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Newsletter and Technical Publications

Lakes and Reservoirs vol. 2

The Watershed: Water from the Mountains into the Sea


Endorheic Lakes: Waterbodies That Don't Flow to the Sea

The vast majority of the precipitation falling onto the land surface will eventually find its way back to the oceans via rivers, lakes or wetlands, or else be evaporated or transpired back into the atmosphere. There is one class of water-bodies, however, for which this journey is terminated prior to its surface water reaching the oceans. Such water-bodies exist in closed or endorheic watersheds, which contain rivers or lakes that do not drain to the oceans. This interruption of surface water flow results from a balance between inputs (precipitation + surface flows) and outputs (evaporation and seepage). Lakes in endorheic watersheds are often called “terminal ” or sink lakes.

Although most of the millions of freshwater rivers and lakes drain to the ocean, endorheic water-bodies represent a special class of water-body like the Aral and Caspian Seas. Most are located far inland from the sea. Their watersheds often are contained within a mountain range or other natural geologic feature that has severed their direct hydrologic connection to the ocean. Because their inflowing waters subsequently flow into dry watercourses or are evaporated, minerals and other inflow erosion products concentrate within these water-bodies. With a continuing mineral input, some water-bodies typically become saline compared to water-bodies that drain to the oceans. Because evaporation plus seepage are the major water outflow pathway, endorheic water-bodies also tend to be more sensitive to pollutant inputs than water-bodies that drain to the oceans.

Endorheic water-bodies exist in belts between the northern and southern margins of desert zones in both the Northern and Southern Hemisphere. Although endorheic water-bodies usually contain water of lower quality than that of water- bodies draining to the oceans, they often are of great importance to their watershed inhabitants.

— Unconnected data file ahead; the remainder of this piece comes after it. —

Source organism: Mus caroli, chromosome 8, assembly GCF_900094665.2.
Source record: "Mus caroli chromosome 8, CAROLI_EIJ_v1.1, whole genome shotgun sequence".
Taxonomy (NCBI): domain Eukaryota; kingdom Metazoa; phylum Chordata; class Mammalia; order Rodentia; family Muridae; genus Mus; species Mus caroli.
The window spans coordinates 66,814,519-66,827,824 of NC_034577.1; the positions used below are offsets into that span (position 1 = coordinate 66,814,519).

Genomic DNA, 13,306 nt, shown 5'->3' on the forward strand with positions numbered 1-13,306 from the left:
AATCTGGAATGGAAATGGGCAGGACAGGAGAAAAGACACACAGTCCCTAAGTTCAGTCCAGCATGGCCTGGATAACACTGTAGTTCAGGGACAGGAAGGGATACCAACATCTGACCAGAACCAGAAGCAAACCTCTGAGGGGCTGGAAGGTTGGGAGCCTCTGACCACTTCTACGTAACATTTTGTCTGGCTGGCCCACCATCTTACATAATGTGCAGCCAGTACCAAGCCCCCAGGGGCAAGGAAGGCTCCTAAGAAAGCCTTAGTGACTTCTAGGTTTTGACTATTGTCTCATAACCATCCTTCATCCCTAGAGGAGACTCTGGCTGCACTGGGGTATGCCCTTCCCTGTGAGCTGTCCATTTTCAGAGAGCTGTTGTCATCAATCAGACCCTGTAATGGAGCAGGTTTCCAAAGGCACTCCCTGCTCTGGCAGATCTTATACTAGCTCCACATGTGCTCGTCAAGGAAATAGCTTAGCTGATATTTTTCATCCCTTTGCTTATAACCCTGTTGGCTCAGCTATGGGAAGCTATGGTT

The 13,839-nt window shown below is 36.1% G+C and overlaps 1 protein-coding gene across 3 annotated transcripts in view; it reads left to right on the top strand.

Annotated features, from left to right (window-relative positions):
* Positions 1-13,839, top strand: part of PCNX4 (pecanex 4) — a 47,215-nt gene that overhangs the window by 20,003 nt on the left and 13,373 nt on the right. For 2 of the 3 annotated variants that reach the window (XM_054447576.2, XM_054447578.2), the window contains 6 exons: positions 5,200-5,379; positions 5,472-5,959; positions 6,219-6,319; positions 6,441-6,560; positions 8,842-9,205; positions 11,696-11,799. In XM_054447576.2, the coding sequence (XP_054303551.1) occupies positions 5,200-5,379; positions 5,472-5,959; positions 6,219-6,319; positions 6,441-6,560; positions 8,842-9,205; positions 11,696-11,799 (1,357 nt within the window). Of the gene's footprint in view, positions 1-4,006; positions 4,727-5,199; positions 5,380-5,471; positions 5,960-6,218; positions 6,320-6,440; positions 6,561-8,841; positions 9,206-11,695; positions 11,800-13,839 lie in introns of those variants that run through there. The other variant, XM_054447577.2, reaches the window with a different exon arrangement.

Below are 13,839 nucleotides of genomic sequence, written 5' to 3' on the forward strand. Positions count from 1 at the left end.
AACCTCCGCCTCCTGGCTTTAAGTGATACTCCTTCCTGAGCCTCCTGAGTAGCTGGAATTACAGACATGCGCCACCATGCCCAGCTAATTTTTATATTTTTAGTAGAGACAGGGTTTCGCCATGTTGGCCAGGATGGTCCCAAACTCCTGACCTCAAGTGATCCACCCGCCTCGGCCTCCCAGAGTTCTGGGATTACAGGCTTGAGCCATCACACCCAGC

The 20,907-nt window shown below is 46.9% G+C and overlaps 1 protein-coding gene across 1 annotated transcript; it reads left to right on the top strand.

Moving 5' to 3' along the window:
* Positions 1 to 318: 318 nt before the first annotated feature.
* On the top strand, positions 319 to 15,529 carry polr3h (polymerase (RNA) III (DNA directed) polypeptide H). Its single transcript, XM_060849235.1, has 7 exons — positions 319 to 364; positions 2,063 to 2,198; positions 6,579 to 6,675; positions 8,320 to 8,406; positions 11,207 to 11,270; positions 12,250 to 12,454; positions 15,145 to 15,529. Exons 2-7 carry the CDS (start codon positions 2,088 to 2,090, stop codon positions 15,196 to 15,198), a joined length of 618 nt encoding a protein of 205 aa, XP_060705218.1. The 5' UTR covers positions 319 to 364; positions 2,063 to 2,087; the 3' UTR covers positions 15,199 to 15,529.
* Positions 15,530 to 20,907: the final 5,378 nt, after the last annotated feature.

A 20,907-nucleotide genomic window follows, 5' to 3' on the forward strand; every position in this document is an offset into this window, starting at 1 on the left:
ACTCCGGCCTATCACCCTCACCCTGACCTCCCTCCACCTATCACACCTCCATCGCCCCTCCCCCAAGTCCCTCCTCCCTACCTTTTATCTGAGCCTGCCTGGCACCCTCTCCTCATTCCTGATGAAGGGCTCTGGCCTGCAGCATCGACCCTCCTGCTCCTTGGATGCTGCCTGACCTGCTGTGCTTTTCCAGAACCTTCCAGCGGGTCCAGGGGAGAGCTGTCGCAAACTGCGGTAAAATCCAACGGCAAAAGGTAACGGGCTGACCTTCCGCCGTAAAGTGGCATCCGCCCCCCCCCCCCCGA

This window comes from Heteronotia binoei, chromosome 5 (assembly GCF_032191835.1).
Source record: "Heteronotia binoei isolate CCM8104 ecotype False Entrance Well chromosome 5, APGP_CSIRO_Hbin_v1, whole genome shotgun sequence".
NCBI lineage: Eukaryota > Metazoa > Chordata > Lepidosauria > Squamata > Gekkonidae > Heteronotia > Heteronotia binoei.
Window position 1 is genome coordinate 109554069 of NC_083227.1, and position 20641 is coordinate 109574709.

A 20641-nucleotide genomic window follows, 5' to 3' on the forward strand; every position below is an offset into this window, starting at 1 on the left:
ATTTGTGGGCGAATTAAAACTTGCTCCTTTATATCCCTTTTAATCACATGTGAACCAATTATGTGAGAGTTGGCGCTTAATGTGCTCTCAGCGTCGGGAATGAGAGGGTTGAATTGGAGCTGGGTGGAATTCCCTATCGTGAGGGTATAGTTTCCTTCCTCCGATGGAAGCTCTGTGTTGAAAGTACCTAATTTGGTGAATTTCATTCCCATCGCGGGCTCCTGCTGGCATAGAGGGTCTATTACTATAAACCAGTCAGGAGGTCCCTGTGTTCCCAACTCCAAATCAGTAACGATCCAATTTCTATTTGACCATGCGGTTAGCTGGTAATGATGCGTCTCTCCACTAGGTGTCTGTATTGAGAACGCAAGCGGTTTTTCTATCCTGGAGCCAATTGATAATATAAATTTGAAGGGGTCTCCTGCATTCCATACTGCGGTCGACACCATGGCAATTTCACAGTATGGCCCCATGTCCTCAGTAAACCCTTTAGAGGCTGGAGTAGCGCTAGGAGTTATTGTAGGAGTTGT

Photo 46: Size of the Aral Sea before 1985.
Photo 47: Size of the Aral Sea in 1992 after water diversions for irrigation had begun.

Surprisingly, endorheic water-bodies include some of the largest lakes in the world. One major endorheic lake, for example, is the Aral Sea (Photos 46 and 47), in south-central Asia. Considered by many to be an “inland sea ”, it actually is a large terminal lake. Its two major inflow rivers, Amu Darya and Syr Darya, previously maintained the lake within acceptable boundaries of water quantity and quality for many beneficial human water uses. A thriving commercial fishery of economic importance to the watershed inhabitants also existed. However, the two river inflows were more or less completely diverted beginning in the middle of the last century for agricultural irrigation.

The diversion of its tributary inflows completely changed the character of the Aral Sea and its watershed as well as the socioeconomic status of the watershed inhabitants. Prior to diversion of its major tributaries, the lake had a surface area of about 62,000 square kilometres and a water volume of 970 cubic kilometres. Once large enough to be visible from spacecraft circling the Earth, the lake has since shrunk to about one-third of its original size, and its water has become more saline than ocean water. A once-thriving commercial fishery has been completely destroyed, and the Aral Sea watershed is now beset with excessive fertilizer and pesticide use, as well as salinized soils, which are believed to be responsible for significant human health impacts. What makes this situation noteworthy is that this devastation of the Aral Sea ecosystem occurred essentially within the space of a single human generation, an extremely short period for the extent of the ecosystem degradation that has occurred. It provides a sobering example of unsustainable socioeconomic development of a watershed, and the serious environmental, ecosystem, human health and social consequences that can arise from such actions.

Photo 48: View of the Caspian Sea from space.

Other major endorheic water-bodies include the Caspian Sea (Photo 48), of eastern Europe and Pyramid Lake in the western United States. The Caspian Sea has the largest surface area of any lake in the world (more than 436,000 square kilometres), and was originally connected hydrologically to the Atlantic Ocean to the west and the Indo-Pacific Ocean to the east. With its hydrologic connections subsequently terminated over geologic time by mountain formation, etc., a vast isolated inland water basin was formed. The Caspian Sea remains the largest saline water-body in the world cut off from the ocean. Its major river inflow is the Volga River. Thus, the flow and quality of the Volga River, as influenced by its watershed population, land use and human activities, can also significantly affect both the water-level and quality of the Caspian Sea. Pyramid Lake is a large lake located in the desert region of the western United States, containing relatively salty water. It is also very sensitive to the quantity and quality of its inflowing tributaries.

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